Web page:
Written by Clara Kernodle
Iceland is a place of frequent catastrophes; earthquakes, floods, famines and volcanic eruptions occur often. Icelanders, proud of the “land of fire and ice,” speak of these events casually, as if merely indicating a monument beside the road. The villagers who live near powerful, half-asleep volcanoes place survival over comfort and are lucky to be alive. As recently as the year 2000, a massive earthquake devastated infrastructure and buildings. A flood in 1996 destroyed part of the Skeiðará bridge, severing a transnational highway and twisting the two-inch-thick supporting steel into something like the St. Louis Arch. The infamous eruption in 1973 on the Vestmannaeyjar permanently changed the face of these southern islands, while the most powerful Icelandic volcano, beside which our group is staying for five days, has been due for an eruption for 40 years. There is little comfort in technological protection or the impressively strong infrastructure, for as the Icelanders say, the earth is powerful when it is angry.
Explaining the lack of religious faith, then, is not easy. Iceland has been officially Christian since 1000 AD and has practiced state-run Lutheranism since the Reformation in the 1500s. On paper, Iceland is 85% Christian. In reality, the church is irrelevant. The guide for our Harding University in England (HUE) group, Jóhannes, said that this 85%, shriveled from close to 100% in the 1970s, rarely attends Sunday service. Many prefer to worship at home or go on a morning walk instead. It is the story of Western and Nordic Europe (Jóhannes said with a shrug), which has suffered for a century from a dramatic fall in Christianity. No one is concerned about this, and some celebrate it. The message of The Reykjavík Grapevine, in an edition I picked up at the grocery store, affirmed that the morality of the Christian age is gone, and the enlightenment of neo-pagan narcissistic thinking has arrived.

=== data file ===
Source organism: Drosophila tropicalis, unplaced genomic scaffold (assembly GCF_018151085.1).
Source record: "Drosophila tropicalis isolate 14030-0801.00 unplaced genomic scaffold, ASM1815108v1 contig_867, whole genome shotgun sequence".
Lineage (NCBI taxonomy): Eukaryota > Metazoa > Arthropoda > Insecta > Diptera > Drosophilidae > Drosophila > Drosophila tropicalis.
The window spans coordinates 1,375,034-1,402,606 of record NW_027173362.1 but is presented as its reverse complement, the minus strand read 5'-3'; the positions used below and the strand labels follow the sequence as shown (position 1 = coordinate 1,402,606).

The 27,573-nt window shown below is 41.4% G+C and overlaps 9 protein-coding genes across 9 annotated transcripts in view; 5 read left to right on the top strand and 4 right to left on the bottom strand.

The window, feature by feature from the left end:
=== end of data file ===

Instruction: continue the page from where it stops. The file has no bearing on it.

Despite what the Reykjavík newspapers say, Iceland is not yet a godless country. It will be difficult to completely reject the God of creation when surrounded by his sweeping plains, monstrous roaring waterfalls and the neighborhood ice giants: glaciers. There is a small surviving parish life, bolstered by a growing movement of Lutheran Free Churches separate from government control. There is yet hope when Christianity is not invisible. Small white, red-roofed chapels appear on the Reykjanesbraut road every few kilometers; one such chapel sits on the highest populated point in Vík, South Iceland, just a few hundred meters from our group’s apartments. Though the Vík i Mýrdal church was locked when friends and I hiked up to see it, I was able to enter and observe another parish on the island of Vestmannaeyjar. The Stafkirkjan is a small Lutheran parish given by the Church of Norway in 2000 to commemorate a millennia of Christianity in Iceland. Built from black timber and encircled by a moss-covered stone wall, Stafkirkjan was tiny: a windowless nave with half a dozen pews and a chancel containing an altar, priestly vestments and well-worn liturgical books. While the size of the parish, the only one on an island with 5,000 inhabitants, could have been disheartening, the visit was instead hopeful. Entering through the heavy front door, I realized I was not alone: an old man, cap on the pew behind him, was already inside, kneeling in prayer.